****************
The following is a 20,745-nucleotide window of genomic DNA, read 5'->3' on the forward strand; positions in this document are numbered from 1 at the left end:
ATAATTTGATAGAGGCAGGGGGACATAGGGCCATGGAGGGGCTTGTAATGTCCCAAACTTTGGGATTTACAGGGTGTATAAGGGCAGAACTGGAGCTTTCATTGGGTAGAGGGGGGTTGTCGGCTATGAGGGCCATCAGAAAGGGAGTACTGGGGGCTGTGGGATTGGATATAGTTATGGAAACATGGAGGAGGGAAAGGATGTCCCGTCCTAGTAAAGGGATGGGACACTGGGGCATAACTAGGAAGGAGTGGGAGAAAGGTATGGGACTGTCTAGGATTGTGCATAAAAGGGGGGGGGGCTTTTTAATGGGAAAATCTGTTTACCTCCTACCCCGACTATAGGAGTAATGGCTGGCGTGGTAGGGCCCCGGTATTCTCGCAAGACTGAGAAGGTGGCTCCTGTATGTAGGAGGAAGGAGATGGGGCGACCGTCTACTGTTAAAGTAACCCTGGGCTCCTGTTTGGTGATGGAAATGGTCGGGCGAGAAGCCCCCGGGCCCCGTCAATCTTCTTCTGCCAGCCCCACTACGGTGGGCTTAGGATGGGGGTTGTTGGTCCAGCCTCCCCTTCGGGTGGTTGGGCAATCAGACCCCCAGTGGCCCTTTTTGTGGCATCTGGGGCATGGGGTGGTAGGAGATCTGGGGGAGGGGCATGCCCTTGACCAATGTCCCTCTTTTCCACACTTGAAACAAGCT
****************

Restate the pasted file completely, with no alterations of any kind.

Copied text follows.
The following is a 20,745-nucleotide window of genomic DNA, read 5'->3' on the forward strand; positions in this document are numbered from 1 at the left end:
ATAATTTGATAGAGGCAGGGGGACATAGGGCCATGGAGGGGCTTGTAATGTCCCAAACTTTGGGATTTACAGGGTGTATAAGGGCAGAACTGGAGCTTTCATTGGGTAGAGGGGGGTTGTCGGCTATGAGGGCCATCAGAAAGGGAGTACTGGGGGCTGTGGGATTGGATATAGTTATGGAAACATGGAGGAGGGAAAGGATGTCCCGTCCTAGTAAAGGGATGGGACACTGGGGCATAACTAGGAAGGAGTGGGAGAAAGGTATGGGACTGTCTAGGATTGTGCATAAAAGGGGGGGGGGCTTTTTAATGGGAAAATCTGTTTACCTCCTACCCCGACTATAGGAGTAATGGCTGGCGTGGTAGGGCCCCGGTATTCTCGCAAGACTGAGAAGGTGGCTCCTGTATGTAGGAGGAAGGAGATGGGGCGACCGTCTACTGTTAAAGTAACCCTGGGCTCCTGTTTGGTGATGGAAATGGTCGGGCGAGAAGCCCCCGGGCCCCGTCAATCTTCTTCTGCCAGCCCCACTACGGTGGGCTTAGGATGGGGGTTGTTGGTCCAGCCTCCCCTTCGGGTGGTTGGGCAATCAGACCCCCAGTGGCCCTTTTTGTGGCATCTGGGGCATGGGGTGGTAGGAGATCTGGGGGAGGGGCATGCCCTTGACCAATGTCCCTCTTTTCCACACTTGAAACAAGCT